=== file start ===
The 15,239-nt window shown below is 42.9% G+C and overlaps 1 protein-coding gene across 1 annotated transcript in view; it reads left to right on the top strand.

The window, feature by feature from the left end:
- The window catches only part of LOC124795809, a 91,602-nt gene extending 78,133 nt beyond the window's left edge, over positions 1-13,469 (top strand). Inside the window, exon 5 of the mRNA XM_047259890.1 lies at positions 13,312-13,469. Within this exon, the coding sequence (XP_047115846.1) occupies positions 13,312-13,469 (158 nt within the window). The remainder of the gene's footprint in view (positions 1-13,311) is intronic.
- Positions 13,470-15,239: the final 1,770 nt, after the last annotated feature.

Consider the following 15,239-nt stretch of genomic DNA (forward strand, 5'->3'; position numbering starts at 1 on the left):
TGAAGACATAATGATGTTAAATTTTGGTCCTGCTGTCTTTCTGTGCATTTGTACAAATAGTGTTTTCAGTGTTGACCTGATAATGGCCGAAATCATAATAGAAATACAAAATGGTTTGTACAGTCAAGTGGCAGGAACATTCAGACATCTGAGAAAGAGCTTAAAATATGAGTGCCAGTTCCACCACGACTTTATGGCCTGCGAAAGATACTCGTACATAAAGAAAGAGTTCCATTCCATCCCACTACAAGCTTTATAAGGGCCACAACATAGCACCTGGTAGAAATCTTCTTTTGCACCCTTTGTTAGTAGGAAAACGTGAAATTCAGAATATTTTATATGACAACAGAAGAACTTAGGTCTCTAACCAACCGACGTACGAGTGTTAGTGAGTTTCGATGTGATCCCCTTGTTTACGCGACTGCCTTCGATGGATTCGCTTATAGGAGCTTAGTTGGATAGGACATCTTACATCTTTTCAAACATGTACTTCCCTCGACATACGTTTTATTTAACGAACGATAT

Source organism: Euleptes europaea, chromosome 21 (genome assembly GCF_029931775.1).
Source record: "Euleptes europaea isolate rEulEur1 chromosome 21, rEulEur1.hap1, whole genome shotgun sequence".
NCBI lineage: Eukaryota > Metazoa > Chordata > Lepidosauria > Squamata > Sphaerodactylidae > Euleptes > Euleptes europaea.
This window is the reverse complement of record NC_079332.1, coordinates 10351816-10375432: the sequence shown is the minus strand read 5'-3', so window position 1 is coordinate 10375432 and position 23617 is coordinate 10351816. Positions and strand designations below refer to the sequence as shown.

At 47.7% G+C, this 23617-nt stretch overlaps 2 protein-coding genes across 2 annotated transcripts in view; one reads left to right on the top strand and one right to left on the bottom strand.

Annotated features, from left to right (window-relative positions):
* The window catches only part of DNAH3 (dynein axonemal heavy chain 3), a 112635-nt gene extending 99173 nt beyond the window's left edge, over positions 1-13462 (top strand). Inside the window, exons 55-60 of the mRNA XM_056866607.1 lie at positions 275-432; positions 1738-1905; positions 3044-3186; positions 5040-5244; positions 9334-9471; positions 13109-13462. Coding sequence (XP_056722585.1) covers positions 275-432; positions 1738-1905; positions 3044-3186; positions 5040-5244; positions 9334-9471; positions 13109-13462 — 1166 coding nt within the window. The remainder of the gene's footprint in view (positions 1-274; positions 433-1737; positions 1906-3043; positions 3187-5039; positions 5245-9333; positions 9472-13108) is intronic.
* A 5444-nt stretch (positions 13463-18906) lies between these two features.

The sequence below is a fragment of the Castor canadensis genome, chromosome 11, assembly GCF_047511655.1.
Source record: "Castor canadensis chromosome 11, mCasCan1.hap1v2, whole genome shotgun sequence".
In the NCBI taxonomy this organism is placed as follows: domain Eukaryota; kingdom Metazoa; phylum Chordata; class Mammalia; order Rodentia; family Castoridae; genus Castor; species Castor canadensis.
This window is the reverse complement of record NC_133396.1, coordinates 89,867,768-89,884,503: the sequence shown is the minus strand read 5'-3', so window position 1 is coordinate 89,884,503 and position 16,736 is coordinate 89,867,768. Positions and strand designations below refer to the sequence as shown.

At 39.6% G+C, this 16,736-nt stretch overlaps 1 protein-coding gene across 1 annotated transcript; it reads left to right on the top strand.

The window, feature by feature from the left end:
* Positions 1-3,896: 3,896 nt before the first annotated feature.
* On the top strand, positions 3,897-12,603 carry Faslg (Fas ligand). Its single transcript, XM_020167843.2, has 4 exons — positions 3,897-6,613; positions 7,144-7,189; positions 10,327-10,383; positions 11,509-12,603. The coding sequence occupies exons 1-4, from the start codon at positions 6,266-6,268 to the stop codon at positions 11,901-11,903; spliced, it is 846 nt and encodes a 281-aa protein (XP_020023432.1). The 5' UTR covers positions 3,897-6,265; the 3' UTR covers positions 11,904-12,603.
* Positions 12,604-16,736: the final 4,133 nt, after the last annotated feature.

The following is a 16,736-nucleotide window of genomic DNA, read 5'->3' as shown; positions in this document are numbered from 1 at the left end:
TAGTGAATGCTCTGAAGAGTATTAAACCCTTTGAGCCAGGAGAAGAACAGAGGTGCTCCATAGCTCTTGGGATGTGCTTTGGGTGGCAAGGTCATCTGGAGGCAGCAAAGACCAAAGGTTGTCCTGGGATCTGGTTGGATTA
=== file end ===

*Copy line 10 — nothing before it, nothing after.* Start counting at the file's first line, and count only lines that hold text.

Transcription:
This window is the reverse complement of record NC_079332.1, coordinates 10351816-10375432: the sequence shown is the minus strand read 5'-3', so window position 1 is coordinate 10375432 and position 23617 is coordinate 10351816. Positions and strand designations below refer to the sequence as shown.